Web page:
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How (and why) we make our bagels

By Tony Rosenfeld, Head Baker & Co-Founder, One Mighty Mill

Bagels were my first food love. On her living room mantel, my mom still has a picture of a 2-year old me, high-chair bound, trying to gum through a round. Almost every one of my breakfasts since that photo was taken – especially the ones after all my teeth came in – has consisted of a sesame bagel, un-toasted if fresh, topped with plain whipped cream cheese.


It all started with Montreal bagels. I was weaned on them during my early childhood in Canada: wood-fired, slightly sweet, crispy on the outside, dense and chewy on the inside. My family moved to Boston when I was in grade school and my good fortune continued as we settled close to Rosenfeld’s bagels (no relation) in Newton Center. Life is good when you’ve got a little chore money in your pocket and an iconic bagelry within walking distance.


When my co-founder, Jon Olinto, and I began dreaming about growing our own wheat and milling our own flour, bagels were definitely one of the first items we wanted to serve up. And now that One Mighty Mill is a reality—we are open for business in Lynn, MA!—I couldn't be more excited to bring our bagels – inspired by our favorite bakeries in Montreal, NY, and Boston – to the area.


Baking is not for dabblers. It’s a craft in the truest sense. I have spent my whole life cooking: I apprenticed in kitchens in Italy for a year, cooked at high-end restaurants in Boston in my 20’s, and then Jon and I co-founded B.GOOD, a chain of fast-casual, farm-to-table eateries on the East Coast, Canada, and Europe. But little of my lifetime in food focused on the nuance and precision of bread-making.


So I have been working hard to catch up, working feverishly on bread formulas, calling up baking friends at all hours of the night, and even venturing over to France for a bread course at Le Cordon Bleu Paris. Though Jon and I might be new to the wheat game, we are committed to honoring time-worn tradition for our breads and baked goods: simple doughs (made of little beyond house milled flour, filtered water, and yeast), slow fermentation, hand-shaping, and stone-hearth baking.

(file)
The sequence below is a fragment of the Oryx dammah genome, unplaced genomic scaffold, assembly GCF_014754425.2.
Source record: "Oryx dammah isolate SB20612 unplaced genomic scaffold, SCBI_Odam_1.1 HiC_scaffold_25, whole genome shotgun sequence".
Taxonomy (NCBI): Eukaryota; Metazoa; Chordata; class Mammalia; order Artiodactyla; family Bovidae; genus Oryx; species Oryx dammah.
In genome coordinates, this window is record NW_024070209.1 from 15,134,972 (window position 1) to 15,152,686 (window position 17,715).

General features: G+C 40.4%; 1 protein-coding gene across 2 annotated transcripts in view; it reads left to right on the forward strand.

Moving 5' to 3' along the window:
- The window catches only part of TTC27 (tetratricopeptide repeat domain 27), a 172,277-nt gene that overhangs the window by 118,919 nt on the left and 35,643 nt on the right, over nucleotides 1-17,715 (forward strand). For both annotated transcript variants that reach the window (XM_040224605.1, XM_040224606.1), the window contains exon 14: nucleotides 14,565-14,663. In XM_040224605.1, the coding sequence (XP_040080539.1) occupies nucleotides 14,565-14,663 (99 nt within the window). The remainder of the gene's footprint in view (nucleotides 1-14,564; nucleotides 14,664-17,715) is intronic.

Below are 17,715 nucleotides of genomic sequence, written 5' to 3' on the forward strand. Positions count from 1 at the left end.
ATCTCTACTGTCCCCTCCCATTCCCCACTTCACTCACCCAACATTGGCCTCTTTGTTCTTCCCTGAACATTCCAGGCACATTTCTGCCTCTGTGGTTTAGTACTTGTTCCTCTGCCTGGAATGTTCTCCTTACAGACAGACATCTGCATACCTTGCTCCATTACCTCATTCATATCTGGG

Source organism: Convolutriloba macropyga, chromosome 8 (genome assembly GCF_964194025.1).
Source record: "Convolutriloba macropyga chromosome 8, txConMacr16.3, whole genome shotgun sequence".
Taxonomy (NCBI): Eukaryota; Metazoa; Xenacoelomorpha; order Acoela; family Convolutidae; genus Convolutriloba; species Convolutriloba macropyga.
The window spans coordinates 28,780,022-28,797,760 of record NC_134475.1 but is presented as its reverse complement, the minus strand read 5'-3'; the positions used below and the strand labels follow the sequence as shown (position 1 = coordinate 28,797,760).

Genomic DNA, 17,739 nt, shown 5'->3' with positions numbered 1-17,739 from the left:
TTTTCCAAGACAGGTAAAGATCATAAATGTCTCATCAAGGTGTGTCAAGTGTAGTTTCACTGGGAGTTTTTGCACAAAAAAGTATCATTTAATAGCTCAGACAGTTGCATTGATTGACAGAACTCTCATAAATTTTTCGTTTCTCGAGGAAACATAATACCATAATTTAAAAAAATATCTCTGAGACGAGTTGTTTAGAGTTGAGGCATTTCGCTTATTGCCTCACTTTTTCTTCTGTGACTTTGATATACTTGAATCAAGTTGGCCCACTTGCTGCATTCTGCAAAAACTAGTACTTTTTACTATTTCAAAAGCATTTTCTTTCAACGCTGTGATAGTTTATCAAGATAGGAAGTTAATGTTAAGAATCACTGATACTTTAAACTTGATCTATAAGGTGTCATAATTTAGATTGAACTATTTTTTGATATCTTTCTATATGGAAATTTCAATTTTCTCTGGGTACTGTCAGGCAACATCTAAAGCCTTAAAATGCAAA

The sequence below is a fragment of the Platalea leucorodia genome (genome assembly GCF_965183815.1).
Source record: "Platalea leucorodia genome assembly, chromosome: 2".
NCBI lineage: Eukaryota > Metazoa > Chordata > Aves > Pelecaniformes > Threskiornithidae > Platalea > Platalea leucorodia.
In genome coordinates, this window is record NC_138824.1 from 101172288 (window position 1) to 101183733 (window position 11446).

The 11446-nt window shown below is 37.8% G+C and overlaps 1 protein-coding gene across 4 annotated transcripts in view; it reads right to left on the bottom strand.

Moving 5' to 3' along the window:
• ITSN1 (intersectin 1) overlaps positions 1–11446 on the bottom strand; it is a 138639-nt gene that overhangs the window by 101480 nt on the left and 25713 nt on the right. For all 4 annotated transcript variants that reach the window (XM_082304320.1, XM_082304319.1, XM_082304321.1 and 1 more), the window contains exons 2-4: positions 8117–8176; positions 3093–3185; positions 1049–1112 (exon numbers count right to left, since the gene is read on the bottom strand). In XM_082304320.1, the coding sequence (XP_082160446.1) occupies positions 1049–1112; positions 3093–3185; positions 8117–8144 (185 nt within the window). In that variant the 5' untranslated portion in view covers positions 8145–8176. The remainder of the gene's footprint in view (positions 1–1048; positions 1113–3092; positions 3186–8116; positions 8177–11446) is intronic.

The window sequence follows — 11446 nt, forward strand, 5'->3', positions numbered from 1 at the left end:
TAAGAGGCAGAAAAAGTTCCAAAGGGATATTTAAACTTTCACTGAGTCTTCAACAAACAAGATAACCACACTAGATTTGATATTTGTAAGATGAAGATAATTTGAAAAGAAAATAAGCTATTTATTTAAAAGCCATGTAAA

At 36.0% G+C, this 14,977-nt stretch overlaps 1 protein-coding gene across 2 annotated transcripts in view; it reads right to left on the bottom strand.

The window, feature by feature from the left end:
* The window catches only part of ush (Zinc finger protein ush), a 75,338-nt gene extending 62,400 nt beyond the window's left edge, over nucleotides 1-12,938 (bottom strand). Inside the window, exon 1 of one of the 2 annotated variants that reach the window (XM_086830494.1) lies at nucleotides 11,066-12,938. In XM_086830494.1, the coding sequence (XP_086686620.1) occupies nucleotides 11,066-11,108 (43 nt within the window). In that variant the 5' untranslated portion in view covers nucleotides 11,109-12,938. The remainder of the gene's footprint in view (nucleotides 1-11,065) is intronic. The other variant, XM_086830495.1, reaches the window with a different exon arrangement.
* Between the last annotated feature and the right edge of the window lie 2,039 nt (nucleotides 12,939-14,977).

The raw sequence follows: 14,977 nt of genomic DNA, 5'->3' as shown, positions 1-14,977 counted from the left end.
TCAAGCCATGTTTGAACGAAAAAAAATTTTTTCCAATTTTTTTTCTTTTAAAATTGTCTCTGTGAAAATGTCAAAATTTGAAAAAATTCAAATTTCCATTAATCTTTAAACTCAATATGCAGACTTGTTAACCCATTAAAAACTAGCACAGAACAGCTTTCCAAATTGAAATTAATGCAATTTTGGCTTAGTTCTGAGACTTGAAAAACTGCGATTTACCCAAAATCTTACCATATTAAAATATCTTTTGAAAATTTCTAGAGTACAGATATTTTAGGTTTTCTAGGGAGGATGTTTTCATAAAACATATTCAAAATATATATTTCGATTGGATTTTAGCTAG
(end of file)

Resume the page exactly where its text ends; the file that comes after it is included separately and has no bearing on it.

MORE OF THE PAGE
The process for making our bagels follows these tenets. Every Monday, the wheat that’s grown at our partner farm in Linneus, ME, is delivered. And every day, starting at 5 am, we start milling. It’s mesmerizing to watch our custom mill do its thing: two 1200-pound slabs of Vermont granite grinding hard wheatberries into fluffy flour.


The flour we mill is very different than what you’d find in most bagels. Commercial bakeries generally use high-gluten flour that’s been stripped of its germ and bran. It’s resilient stuff; you can flip, twist and fold it however you like. But nutritionally it’s suspect. Our whole-wheat flour retains the fiber-rich bran and nutrient-dense germ. Because of this, it can be a little temperamental. A whole lotta love and care goes into making sure it rises nicely and bakes perfectly. But it tastes pretty wonderful and it rewards you with all the vitamins and minerals fresh milled wheat has always promised.


After milling the flour, the baking team and I start making the dough. We first create a loose dough of fresh milled flour, water, and yeast (a pre-ferment as it were) in one of our big mixers. We let that sit for 8 hours to develop depth of flavor. Then we add in local honey, organic barley malt, and some more flour to create the finished dough. After kneading the dough by hand, we use a combination of a former and our hands to shape 4-ounce balls into bagels.


Next, we ferment the bagels for 24 hours in a proofer, a big aluminum structure that creates an ideal environment for the bagels to both rise and to continue develop flavor. Bonus: the longer the dough ferments, the more nutritious it becomes. Fermentation helps increase bread’s foliate levels and makes it easier to digest. In commercial bakeries, speed is essential. So, most big bread companies skip the fermentation step which is another reason why their baked goods may land in your stomach like a cement block.


Finally, it’s time to bake. Before the bagels hit the oven, we give them a 1-minute boil in a steam kettle to give them a glossy exterior and chewy crumb. Then it’s on to our deck oven where the bagels bake on heavy Italian stones for 20 minutes or so until they crisp and brown. And that’s it!

Over time, we are going to work on making a whole lot of things with wheat. And I will write more about these in the coming weeks and months. But, for now, I encourage you to come to OMM in Lynn and try our bagels for yourself. A whole lot of passion and fresh milled flour goes into each one of these babies. I hope you love them as much as we do.

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